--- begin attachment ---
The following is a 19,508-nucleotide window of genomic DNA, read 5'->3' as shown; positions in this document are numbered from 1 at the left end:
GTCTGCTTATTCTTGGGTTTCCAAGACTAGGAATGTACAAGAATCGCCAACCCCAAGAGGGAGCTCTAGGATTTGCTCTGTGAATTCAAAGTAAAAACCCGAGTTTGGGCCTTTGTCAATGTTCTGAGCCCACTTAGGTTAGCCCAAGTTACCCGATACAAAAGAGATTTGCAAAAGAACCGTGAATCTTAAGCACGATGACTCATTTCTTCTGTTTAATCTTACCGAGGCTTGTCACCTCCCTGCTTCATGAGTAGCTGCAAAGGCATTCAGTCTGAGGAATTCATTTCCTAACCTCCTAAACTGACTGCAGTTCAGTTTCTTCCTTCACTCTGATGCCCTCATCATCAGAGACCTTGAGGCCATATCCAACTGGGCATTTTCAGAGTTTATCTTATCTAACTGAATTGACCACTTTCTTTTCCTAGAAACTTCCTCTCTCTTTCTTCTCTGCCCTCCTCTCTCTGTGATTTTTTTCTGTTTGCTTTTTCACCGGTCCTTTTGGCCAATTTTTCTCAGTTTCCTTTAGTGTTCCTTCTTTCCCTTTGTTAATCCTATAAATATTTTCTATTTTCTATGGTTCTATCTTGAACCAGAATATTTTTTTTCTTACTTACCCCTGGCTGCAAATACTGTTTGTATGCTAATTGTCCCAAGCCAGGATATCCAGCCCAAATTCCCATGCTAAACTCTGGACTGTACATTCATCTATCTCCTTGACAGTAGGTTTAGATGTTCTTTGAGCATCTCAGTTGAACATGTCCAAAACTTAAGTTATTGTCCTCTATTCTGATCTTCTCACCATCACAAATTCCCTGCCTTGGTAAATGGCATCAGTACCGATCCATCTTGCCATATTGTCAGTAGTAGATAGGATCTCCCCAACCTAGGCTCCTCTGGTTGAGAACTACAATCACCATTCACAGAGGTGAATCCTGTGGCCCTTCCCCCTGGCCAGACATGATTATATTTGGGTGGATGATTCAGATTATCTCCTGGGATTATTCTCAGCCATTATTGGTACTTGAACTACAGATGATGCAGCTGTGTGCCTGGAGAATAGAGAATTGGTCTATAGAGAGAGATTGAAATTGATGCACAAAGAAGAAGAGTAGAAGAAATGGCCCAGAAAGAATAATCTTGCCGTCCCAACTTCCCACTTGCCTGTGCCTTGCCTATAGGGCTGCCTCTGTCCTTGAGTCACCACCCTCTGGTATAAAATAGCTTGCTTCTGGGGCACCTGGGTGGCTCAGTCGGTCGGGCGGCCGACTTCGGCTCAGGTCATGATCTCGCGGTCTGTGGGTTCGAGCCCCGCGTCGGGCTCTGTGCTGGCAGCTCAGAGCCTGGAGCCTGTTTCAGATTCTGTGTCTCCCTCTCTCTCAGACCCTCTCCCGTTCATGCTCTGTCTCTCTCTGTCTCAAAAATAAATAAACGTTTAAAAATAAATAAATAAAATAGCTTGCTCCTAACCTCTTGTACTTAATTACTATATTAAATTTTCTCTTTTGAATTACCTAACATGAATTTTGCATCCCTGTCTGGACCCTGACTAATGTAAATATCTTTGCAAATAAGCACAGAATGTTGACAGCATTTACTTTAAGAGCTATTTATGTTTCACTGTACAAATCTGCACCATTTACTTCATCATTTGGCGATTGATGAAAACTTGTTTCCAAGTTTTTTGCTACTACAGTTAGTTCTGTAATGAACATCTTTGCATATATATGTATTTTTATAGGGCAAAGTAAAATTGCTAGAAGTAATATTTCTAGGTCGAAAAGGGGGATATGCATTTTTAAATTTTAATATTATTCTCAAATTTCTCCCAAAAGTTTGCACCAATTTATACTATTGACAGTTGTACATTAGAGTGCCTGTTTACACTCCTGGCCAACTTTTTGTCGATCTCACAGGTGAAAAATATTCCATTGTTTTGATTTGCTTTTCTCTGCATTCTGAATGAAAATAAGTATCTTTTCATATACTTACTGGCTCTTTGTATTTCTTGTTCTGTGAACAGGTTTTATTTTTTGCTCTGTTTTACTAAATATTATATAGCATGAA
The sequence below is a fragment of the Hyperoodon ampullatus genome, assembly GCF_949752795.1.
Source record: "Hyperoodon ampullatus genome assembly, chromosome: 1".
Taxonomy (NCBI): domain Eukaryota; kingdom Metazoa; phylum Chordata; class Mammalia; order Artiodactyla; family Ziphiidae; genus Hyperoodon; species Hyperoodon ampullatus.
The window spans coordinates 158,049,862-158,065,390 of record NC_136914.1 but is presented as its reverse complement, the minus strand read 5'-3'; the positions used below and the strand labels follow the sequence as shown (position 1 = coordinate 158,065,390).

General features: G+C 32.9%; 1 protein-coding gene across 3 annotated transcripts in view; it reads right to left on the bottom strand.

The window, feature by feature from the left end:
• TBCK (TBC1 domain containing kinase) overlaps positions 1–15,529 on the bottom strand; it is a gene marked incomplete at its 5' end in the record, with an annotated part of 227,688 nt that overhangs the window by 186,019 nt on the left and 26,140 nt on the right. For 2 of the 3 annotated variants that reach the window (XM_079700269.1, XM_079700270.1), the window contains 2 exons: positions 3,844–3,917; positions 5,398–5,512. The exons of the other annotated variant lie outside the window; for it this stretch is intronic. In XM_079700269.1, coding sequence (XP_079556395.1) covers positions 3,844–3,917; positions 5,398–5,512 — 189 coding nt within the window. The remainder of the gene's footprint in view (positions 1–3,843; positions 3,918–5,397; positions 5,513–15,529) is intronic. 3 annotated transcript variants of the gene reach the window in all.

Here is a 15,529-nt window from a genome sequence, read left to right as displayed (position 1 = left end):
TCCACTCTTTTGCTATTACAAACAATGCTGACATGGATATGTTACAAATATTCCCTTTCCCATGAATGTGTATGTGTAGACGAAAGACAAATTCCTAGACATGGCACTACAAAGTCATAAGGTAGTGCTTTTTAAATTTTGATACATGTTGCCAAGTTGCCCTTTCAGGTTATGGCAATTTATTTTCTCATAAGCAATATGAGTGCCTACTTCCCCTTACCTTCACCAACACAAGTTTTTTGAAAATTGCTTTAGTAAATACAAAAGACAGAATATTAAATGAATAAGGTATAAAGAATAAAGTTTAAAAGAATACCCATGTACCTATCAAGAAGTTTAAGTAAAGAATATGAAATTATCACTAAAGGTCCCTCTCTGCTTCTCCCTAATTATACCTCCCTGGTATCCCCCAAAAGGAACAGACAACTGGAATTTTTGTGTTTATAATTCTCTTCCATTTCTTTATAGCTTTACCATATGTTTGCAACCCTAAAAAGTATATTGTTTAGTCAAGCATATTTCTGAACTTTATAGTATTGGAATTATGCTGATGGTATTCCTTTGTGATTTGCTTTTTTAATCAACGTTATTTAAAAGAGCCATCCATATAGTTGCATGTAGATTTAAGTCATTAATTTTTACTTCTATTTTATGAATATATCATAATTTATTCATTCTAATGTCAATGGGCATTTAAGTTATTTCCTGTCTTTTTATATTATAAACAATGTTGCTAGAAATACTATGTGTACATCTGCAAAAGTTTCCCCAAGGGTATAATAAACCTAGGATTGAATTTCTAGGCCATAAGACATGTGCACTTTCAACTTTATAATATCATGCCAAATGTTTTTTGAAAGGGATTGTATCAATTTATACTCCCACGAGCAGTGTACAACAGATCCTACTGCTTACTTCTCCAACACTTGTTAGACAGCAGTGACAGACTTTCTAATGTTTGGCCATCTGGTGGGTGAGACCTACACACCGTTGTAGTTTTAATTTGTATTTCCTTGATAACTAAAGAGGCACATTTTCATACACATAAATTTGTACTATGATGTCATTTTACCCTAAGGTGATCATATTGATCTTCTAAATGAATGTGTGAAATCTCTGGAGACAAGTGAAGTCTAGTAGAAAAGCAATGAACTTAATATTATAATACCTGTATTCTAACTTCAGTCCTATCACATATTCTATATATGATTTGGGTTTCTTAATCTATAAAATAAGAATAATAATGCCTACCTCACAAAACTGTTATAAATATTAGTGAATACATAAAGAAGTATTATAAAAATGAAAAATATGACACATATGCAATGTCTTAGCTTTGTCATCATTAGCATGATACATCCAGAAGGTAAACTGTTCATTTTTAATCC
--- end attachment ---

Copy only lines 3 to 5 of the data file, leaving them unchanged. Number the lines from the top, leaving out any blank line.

The sequence below is a fragment of the Hyperoodon ampullatus genome, assembly GCF_949752795.1.
Source record: "Hyperoodon ampullatus genome assembly, chromosome: 1".
Taxonomy (NCBI): domain Eukaryota; kingdom Metazoa; phylum Chordata; class Mammalia; order Artiodactyla; family Ziphiidae; genus Hyperoodon; species Hyperoodon ampullatus.